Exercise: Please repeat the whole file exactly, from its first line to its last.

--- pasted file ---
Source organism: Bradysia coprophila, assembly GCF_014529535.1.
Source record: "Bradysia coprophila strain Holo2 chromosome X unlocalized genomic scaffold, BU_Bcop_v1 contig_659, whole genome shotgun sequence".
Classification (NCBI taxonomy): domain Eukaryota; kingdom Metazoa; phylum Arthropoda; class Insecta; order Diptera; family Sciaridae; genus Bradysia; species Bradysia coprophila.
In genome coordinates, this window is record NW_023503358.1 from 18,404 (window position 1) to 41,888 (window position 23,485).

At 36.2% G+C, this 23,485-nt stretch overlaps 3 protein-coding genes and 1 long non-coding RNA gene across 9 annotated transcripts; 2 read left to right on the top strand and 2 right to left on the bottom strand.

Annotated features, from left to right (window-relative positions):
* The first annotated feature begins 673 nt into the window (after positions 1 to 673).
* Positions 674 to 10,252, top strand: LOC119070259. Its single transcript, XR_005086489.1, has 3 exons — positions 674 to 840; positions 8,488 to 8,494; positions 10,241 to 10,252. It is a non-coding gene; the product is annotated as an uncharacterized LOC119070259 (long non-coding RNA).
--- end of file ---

Source organism: Bradysia coprophila, assembly GCF_014529535.1.
Source record: "Bradysia coprophila strain Holo2 chromosome X unlocalized genomic scaffold, BU_Bcop_v1 contig_659, whole genome shotgun sequence".
Classification (NCBI taxonomy): domain Eukaryota; kingdom Metazoa; phylum Arthropoda; class Insecta; order Diptera; family Sciaridae; genus Bradysia; species Bradysia coprophila.
In genome coordinates, this window is record NW_023503358.1 from 18,404 (window position 1) to 41,888 (window position 23,485).

At 36.2% G+C, this 23,485-nt stretch overlaps 3 protein-coding genes and 1 long non-coding RNA gene across 9 annotated transcripts; 2 read left to right on the top strand and 2 right to left on the bottom strand.

Annotated features, from left to right (window-relative positions):
* The first annotated feature begins 673 nt into the window (after positions 1 to 673).
* Positions 674 to 10,252, top strand: LOC119070259. Its single transcript, XR_005086489.1, has 3 exons — positions 674 to 840; positions 8,488 to 8,494; positions 10,241 to 10,252. It is a non-coding gene; the product is annotated as an uncharacterized LOC119070259 (long non-coding RNA).